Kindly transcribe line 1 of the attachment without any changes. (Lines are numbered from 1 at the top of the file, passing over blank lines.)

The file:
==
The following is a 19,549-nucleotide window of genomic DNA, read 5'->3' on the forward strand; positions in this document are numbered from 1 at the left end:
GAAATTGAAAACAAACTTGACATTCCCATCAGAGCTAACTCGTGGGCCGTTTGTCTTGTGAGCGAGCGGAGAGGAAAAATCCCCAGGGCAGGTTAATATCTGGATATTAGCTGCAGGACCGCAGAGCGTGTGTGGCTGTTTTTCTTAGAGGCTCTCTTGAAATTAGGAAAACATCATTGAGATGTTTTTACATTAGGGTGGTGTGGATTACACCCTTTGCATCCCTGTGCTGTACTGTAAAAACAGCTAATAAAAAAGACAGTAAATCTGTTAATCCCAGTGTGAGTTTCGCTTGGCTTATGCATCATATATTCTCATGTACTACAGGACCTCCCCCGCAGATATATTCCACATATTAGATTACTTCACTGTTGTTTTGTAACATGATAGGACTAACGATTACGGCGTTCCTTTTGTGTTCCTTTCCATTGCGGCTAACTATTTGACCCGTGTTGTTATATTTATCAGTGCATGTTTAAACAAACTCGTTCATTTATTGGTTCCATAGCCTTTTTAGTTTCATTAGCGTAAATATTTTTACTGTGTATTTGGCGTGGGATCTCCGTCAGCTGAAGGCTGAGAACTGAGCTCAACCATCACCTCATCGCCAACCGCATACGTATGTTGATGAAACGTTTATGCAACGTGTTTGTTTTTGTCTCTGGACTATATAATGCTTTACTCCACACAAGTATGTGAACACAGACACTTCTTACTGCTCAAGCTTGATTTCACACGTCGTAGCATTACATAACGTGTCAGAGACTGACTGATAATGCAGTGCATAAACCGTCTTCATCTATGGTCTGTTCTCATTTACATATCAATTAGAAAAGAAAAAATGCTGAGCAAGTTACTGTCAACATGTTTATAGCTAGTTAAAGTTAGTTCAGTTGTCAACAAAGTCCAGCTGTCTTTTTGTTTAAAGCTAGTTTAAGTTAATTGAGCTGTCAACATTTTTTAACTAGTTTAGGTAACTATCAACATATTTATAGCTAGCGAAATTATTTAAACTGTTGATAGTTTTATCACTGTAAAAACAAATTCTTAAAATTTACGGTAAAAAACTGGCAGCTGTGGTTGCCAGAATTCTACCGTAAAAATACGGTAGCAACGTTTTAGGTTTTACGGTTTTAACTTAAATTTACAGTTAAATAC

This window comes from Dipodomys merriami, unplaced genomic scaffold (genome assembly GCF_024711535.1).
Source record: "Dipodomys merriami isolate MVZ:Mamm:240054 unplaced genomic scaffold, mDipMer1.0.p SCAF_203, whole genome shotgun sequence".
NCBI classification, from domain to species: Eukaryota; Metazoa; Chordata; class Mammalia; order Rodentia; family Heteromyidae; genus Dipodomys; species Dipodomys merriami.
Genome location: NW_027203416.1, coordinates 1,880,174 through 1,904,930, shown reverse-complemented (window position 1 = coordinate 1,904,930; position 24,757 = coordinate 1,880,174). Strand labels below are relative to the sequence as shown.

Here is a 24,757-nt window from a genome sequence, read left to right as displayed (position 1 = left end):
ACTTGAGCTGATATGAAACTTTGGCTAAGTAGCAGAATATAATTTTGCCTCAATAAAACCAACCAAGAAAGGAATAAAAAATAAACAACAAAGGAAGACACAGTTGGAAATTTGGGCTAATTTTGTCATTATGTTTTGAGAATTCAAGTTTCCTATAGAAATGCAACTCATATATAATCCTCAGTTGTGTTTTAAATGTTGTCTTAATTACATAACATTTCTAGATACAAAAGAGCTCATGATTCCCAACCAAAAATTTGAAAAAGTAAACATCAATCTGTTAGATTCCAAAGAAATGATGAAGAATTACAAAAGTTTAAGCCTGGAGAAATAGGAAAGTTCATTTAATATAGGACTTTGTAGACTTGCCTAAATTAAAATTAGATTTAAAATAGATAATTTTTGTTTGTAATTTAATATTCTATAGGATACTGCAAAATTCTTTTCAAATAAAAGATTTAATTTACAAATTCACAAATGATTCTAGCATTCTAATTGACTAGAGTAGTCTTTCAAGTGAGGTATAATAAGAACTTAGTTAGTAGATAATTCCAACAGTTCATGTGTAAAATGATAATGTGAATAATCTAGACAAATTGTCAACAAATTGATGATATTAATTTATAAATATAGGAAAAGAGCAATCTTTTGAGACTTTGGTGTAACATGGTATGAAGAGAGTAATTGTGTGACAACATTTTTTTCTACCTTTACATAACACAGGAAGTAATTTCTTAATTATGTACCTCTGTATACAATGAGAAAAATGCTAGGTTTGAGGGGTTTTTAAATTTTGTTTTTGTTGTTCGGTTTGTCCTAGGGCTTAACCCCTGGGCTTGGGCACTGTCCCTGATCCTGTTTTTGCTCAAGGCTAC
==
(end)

The following is a 19,549-nucleotide window of genomic DNA, read 5'->3' on the forward strand; positions in this document are numbered from 1 at the left end: